New York Methodist Launches Clinical Trial for New Emphysema Treatment
Jan 9, 2008
New York Methodist Hospital is seeking individuals who have advanced widespread emphysema to participate in an international, multi-center clinical trial. This trial investigates a treatment that may provide an important new, minimally-invasive option for people with advanced widespread emphysema. The particular procedure being tested-which is called airway bypass-creates pathways in the lung for trapped air to escape and, in turn, relieves emphysema symptoms, including shortness of breath. Emphysema is a chronic and irreversible lung disease that is characterized by the destruction of lung tissue. It affects an estimated 60 million people worldwide and there are more than three million sufferers in the United States.
"We are excited to be part of this study because currently there are limited treatment options for emphysema patients, said Arthur Sung, M.D., director of interventional pulmonology and the principal investigator for the study at NYM's Institute for Asthma and Other Lung Diseases. "By creating new pathways for airflow with the airway bypass procedure, we hope to improve lung function." While the airway bypass procedure is still under clinical investigation, early data suggests that it may hold promise for patients with emphysema.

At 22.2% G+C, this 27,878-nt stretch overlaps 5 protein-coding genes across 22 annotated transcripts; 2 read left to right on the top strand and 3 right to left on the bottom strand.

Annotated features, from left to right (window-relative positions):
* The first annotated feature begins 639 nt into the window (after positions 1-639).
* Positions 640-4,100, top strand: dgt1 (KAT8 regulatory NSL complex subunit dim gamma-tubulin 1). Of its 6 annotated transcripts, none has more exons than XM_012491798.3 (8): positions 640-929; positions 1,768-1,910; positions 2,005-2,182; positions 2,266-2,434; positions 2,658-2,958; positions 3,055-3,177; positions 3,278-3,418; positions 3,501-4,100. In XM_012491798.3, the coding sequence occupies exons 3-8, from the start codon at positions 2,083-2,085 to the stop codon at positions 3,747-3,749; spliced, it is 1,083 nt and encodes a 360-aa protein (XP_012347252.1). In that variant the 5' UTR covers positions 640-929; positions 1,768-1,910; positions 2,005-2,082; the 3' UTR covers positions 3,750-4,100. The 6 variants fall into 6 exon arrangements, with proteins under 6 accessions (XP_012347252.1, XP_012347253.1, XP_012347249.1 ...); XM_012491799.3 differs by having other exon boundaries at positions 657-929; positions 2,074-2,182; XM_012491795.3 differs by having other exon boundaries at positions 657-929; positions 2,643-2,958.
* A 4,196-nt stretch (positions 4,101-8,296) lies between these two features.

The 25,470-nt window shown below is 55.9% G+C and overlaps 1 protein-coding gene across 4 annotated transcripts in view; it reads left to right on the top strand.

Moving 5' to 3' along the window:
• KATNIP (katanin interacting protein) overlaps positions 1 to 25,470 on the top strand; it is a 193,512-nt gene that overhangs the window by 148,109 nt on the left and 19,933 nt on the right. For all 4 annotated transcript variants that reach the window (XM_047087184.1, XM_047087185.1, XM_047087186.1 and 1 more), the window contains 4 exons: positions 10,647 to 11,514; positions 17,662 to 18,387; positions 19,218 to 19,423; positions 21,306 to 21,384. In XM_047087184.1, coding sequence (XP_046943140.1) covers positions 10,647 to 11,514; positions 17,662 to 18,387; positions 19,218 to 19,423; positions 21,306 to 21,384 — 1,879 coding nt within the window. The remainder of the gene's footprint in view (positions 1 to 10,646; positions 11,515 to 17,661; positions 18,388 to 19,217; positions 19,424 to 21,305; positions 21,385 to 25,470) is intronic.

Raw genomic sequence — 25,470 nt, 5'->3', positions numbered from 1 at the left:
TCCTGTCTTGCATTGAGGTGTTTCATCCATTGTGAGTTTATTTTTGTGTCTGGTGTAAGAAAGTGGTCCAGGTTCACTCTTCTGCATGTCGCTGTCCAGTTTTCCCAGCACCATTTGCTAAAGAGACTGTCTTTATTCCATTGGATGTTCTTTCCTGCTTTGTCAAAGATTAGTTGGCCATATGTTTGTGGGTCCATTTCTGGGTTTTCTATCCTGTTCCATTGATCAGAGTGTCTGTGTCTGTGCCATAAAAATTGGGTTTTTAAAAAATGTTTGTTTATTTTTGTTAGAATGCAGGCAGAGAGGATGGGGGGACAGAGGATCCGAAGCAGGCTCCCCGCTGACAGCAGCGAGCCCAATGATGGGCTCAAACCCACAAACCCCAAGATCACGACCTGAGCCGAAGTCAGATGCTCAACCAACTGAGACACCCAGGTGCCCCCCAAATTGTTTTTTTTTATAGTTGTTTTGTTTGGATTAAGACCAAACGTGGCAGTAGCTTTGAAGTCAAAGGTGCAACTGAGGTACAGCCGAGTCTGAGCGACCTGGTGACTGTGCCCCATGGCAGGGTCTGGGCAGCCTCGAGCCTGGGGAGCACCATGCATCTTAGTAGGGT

Patient involvement in the study will last from approximately 15 months up to five years (depending on whether the patient is randomized to the control or the treatment group) and includes eight to 16 physician visits. Participants must be over the age of 35 and must no longer smoke (or be willing to stop smoking two months prior to entering the study). All study-related medical procedures will be carried out at no charge to those participants who qualify, and patients will be closely monitored throughout the trial. Participants will also receive at least 14 weeks of pulmonary rehabilitation therapy. Those who are interested in participating in the study should call 718-780-5835 for more information.